Waiting for alpine lichen season to begin is challenging, but Jason and I have been spending the past month adventuring around Idaho, Washington, and north-central B.C. My favorite by far has been the Trophy Meadows in in the Upper Clearwater area of B.C.. Purely enchanting.
Looking northeast from the upper part of Trophy Meadows.
The upper Trophy meadows and a magical tarn. The ridge behind the tarn is where are the alpine lichens are found.
! My first encounter with these lovely tube alpine / arctic lichens. They’re usually found in the Rocky Mountains, so we won’t be seeing them for alpine field work for another few years, which is a shame cause my oh my they are compelling! Dactylina arctica
Pseudephebe pubescens. A classic arctic/alpine lichen.
A Steereocaulon, don’t ask me to guess species on the fly, this genus is a challenging one. Sometimes tufts of hair are found near the microscope of someone keying them out, head hair, human head hair in tufts. Yes, they can be that challenging.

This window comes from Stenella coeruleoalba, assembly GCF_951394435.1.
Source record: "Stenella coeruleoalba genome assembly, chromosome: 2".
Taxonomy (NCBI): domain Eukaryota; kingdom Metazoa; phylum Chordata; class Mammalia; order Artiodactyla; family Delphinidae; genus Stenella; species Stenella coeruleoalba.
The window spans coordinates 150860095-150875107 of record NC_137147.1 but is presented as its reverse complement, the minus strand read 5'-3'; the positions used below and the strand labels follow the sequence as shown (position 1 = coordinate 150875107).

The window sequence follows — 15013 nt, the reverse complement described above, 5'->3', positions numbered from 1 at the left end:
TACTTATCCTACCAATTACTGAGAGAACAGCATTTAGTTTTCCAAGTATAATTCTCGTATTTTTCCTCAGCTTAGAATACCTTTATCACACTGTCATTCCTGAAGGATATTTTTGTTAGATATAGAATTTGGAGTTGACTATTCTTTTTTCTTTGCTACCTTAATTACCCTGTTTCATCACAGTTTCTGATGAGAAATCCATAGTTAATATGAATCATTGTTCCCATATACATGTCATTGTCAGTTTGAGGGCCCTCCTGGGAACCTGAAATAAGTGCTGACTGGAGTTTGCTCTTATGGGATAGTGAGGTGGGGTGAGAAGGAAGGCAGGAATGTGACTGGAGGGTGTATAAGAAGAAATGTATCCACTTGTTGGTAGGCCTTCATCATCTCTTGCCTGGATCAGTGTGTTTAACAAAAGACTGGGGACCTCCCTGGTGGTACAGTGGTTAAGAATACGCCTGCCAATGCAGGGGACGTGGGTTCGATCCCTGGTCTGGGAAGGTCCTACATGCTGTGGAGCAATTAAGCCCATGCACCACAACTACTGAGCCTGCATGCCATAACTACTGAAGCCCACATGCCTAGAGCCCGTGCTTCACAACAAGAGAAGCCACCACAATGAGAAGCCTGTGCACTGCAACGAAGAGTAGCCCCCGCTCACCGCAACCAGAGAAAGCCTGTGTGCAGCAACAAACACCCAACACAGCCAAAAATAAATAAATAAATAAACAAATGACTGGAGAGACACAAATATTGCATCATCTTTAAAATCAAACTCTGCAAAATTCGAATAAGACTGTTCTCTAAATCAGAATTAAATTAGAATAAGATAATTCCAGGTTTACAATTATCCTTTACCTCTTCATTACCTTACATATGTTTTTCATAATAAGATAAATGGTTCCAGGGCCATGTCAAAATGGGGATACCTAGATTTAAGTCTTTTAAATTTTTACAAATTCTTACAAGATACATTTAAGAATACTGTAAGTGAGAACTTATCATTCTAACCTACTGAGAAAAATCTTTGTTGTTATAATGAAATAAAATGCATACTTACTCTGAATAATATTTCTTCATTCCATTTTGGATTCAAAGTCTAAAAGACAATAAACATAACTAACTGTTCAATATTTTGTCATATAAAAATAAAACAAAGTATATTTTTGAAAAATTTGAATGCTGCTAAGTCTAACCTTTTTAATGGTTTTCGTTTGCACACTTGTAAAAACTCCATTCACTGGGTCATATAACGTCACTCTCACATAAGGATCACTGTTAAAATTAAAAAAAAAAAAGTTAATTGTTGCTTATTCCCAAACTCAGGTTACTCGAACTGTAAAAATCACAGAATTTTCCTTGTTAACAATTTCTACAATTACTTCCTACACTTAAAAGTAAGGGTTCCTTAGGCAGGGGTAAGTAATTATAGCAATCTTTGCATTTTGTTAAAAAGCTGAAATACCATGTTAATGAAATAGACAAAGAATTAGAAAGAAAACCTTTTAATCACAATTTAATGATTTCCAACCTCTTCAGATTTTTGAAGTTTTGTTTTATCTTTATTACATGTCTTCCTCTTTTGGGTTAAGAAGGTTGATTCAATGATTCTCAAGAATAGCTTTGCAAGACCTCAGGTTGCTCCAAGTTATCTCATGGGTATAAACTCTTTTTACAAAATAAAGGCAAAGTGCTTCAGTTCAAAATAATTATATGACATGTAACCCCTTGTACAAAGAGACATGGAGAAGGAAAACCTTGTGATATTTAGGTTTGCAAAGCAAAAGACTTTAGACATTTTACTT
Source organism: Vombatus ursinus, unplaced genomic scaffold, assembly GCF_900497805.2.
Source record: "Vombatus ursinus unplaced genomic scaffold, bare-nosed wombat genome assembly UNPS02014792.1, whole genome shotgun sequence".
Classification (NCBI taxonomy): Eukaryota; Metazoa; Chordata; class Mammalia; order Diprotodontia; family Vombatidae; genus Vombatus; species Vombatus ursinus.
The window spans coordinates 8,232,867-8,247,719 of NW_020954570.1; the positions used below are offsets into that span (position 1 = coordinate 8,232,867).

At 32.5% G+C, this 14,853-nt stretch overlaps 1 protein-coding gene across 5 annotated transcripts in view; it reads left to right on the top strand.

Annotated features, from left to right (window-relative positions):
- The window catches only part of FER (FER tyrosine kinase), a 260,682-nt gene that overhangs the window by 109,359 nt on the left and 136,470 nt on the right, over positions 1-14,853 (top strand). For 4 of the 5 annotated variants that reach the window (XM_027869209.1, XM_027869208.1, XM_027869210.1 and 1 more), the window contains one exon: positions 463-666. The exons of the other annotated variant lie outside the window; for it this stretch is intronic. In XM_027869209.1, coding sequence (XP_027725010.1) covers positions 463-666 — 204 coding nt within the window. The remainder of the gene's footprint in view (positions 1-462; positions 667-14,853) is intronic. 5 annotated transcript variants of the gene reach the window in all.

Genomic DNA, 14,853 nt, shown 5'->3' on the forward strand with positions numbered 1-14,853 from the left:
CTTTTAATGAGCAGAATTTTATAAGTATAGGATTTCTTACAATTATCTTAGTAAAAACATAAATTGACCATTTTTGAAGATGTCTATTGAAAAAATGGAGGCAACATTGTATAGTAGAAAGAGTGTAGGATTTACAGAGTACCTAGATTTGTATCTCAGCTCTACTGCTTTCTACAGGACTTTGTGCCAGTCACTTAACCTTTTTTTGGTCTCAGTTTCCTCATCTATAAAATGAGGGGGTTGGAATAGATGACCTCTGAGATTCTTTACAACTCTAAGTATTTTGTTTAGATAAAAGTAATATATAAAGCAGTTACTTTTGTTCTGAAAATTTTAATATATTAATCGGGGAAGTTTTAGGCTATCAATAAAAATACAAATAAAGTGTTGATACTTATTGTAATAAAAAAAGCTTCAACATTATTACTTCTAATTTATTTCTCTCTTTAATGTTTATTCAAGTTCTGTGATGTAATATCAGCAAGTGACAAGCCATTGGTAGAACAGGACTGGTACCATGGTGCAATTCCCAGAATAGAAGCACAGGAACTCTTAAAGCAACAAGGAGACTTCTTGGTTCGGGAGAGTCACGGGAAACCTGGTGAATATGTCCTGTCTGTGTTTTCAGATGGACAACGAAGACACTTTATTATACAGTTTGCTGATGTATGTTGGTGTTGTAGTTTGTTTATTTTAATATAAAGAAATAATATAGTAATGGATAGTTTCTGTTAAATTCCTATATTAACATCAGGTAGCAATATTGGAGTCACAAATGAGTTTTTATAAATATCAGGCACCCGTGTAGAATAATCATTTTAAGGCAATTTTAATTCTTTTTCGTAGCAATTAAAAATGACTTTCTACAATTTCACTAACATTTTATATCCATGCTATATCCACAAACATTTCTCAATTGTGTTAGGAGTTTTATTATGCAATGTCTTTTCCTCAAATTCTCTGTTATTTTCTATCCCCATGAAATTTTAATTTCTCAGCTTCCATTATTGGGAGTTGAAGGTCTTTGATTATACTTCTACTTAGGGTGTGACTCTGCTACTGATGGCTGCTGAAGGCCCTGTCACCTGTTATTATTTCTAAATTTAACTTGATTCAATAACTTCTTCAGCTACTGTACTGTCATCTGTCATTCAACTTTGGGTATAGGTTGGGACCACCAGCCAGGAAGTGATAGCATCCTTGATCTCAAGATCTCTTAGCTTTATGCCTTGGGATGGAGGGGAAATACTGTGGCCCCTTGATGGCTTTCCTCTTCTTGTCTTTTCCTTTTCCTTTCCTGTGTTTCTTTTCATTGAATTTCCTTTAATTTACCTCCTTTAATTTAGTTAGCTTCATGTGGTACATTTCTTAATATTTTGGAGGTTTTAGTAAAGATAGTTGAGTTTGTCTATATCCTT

Growing on the ground? Bushy? Blackened bits? That means its Alectoria ochreleuca! These lichens form lovely eye catching mats in the alpine.
Loving time! … That could be taken so many ways — loving the time, or time for loving. Both meanings apply in this case.
Gentian glauca. Yes, the blue in this photograph is accurate. Striking, eh?
Alpine waterfall cascades. From far away I thought these were seasonal waterfalls, with white deposits streaking the rock. But as I approached, their rushing wild song told me otherwise long before my eyes glimpsed their surreal beauty.